The UK’s four main mobile networks have agreed a £5 billion investment plan aimed at improving coverage in rural areas. The move comes after the government threatened to impose national roaming, giving users access to masts of rival networks when their carrier didn’t offer coverage.
According to an official government statement, the deal will help tackle ‘partial not–spots’, where some networks deliver access but others don’t.
By 2017, Vodafone, EE, Three and O2 will each have to deliver 90% voice and text coverage across the country. This will halve the number of not–spots according to the government. Full coverage, including data access, will need to rise from 69% to 85% by the same year.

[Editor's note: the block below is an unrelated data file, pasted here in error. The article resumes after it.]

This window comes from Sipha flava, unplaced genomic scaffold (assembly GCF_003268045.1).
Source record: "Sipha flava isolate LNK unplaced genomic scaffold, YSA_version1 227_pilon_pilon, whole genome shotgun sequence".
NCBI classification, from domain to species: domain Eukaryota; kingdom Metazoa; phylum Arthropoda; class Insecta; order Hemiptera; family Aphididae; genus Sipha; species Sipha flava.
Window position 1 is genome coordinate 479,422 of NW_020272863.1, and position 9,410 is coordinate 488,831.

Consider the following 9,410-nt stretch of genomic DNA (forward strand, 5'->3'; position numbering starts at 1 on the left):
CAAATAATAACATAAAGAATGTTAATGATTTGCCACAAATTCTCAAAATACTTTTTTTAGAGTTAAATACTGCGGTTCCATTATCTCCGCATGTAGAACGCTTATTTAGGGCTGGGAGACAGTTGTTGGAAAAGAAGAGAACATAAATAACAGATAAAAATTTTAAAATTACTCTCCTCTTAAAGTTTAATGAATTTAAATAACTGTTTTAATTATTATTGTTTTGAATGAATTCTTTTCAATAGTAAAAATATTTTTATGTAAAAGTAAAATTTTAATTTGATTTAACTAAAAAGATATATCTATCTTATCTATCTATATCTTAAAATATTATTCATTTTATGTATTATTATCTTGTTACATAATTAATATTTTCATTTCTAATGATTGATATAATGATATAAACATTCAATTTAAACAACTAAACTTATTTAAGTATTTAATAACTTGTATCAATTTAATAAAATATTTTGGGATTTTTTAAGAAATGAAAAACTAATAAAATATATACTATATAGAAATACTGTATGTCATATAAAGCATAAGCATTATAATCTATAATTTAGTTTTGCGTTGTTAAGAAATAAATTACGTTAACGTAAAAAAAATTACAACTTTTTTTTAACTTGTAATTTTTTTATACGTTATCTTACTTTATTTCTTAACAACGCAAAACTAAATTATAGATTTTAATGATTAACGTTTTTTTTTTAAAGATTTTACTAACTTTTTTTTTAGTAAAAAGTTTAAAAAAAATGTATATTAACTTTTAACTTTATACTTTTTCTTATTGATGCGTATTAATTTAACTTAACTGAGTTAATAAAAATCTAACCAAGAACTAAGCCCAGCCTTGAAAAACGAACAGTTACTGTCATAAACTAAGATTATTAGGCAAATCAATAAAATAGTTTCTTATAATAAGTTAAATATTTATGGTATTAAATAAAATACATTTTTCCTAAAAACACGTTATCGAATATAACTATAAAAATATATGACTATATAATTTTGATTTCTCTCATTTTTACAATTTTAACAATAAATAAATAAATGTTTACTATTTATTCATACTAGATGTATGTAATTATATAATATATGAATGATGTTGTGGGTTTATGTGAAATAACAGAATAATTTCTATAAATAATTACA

The deal is legally enforceable and will be regulated by Ofcom. The government is not investing any additional public funds, although it did reiterate that it was still planning on spending £150 million on improving coverage in areas that had no mobile access.
“I am pleased to have secured a legally binding deal with the four mobile networks. Too many parts of the UK regularly suffer from poor mobile coverage leaving them unable to make calls or send texts,” said Culture Secretary, Sajid Javid.
The higher coverage numbers are still unlikely to placate rural users and businesses, who say they are treated as second class citizens by networks and the government when it comes to access to communications.